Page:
The last two weeks I graded my Honors students’ Annotated Bibliographies (160 papers that averaged 14 typed-single-spaced pages!) And then graded all my students’ journals (260 journals!). I enjoy reading what they have written, but the sheer numbers cause brain fatigue! As I’ve read, however, I’ve learned a lot from my students. I require them to read from the scriptures ½ hour a day and then record their thoughts and feelings in a journal. In addition I stop the discussion a few minutes before the bell and have them record their thoughts and feelings about the things we have discussed.
One thing that never ceases to amaze me is how students in the same class, listening to the same words can learn (or not learn!) such different things. One student writes in his/her journal how touched he/she was and how much he/she learned and another writes that nothing made sense. This has made me a much better student in Sunday School and Relief Society classes I attend. I realize that as a student, I have to be open to the spirit and ready to learn. If I come out of a class or Sacrament Meeting feeling that I haven’t learned anything, I know that I haven’t had the Spirit with me. If the Spirit is with me, I can learn something no matter who is speaking or teaching.
I’ve also seen how pride and a negative attitude influence what we are able to learn. Especially in the classes for Returned Missionaries, some students will identify everything they haven’t already learned as "undoctrinal." The underlying premise is that if they don’t already know it, it must not be true. That smacks of pride! I work hard at teaching correct doctrine, but it isn’t even the doctrines that students will question. Some figure they already know everything in the book. When teaching Mosiah 18 a few years back, I read aloud verse 30 where Mormon who in abridging the book writes, "All this was done in Mormon, yea, by the waters of Mormon, in the forest that was near the waters of Mormon; yea, the place of Mormon, the waters of Mormon, the forest of Mormon, how beautiful are they to the eyes of them who there came to the knowledge of their Redeemer." Can’t you just hear Mormon rejoicing as he reads and writes about the place he had been named after! In no other place does he repeat something like this. It delights me in that I feel like I’m getting a glimpse into his personality.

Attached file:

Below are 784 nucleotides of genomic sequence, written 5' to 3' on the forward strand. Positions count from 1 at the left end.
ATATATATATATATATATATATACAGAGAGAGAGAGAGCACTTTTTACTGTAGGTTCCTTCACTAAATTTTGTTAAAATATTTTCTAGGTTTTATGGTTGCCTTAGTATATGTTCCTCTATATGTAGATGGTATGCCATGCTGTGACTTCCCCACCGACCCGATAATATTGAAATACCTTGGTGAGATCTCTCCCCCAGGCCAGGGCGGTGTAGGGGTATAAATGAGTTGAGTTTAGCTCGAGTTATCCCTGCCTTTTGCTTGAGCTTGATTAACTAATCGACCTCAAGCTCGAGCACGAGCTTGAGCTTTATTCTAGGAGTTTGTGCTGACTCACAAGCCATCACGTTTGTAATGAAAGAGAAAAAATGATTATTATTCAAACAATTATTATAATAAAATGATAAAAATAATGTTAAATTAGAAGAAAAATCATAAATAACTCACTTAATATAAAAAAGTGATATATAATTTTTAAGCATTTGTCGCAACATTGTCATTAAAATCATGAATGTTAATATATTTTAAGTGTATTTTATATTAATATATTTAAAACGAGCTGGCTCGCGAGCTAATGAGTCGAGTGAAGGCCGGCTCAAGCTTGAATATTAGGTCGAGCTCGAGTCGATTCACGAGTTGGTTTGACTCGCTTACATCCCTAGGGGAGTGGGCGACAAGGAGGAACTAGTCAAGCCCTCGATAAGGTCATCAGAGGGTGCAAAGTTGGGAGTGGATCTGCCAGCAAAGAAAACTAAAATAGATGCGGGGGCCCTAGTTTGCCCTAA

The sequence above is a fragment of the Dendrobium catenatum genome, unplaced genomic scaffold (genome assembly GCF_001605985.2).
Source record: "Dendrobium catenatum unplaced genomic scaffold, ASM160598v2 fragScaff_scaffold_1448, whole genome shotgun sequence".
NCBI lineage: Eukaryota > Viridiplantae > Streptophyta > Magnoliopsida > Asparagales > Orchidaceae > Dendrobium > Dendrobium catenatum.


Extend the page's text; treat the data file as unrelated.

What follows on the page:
But that day as I brought this point out, one young man called out, "You can’t make that kind of assumption! There’s no way you can know he was named after that place!" The intensity of his rebuke startled me. I knew I had read it and that I was right, but at the time I couldn’t remember the chapter and verse that backed me up. It only took a few minutes once I was back in my office to find 3 Nephi 5:12 where Mormon says, "I am called Mormon, being called after the land of Mormon." This was no assumption on my part, but throughout the semester I watched as his negative and critical attitude kept him from learning anything. One student this semester took offense at something said the first five minutes of class. In her journal entry, she ranted about the remarks made in such a way that it was obvious she hadn’t heard anything after that remark. But other students’ journals talked about how strong the Spirit was during the class and what they had learned. This has caused me to monitor my own attitude. Sometimes teachers do unknowingly teach false doctrine or wrong facts. I’m sure I have done it on other occasions, but if I’m in a class waiting and watching for something wrong, I know that critical attitude drives away the Spirit and I don’t learn.
Another thing I’ve realized - students often resist religion classes that are graded. They want religion classes here to be like Institute or Seminary where no grade is given. "We should just be able to learn what we want to learn. Religion classes shouldn’t be graded!" one student told me this semester. But grading gives me as a teacher a lot of leverage that works to the students’ long term advantage. When points are at stake, reviewing for tests, writing papers, keeping journals, even attending regularly reinforce teachings that might otherwise go unnoticed or not learned as deeply. But again the most important thing I recognize is that the advantage of age and life experience has taught me things I realize are important that young people don’t. Instead of balking, students could benefit by exploring the direction a teacher points them in. The whole rest of their lives they can "learn what they want to learn." But right now they have the opportunity to learn from other’s experiences and from many years of concentrated study and to be "forced" to study in depth. Again, I have to ask myself, do I let this kind of pride keep me from learning in other situations?
I do know that the Lord is constantly teaching and directing me. What I have learned from my students is that it is up to me what I learn. Negative, critical attitudes block gospel learning. Positive, loving attitudes increase learning.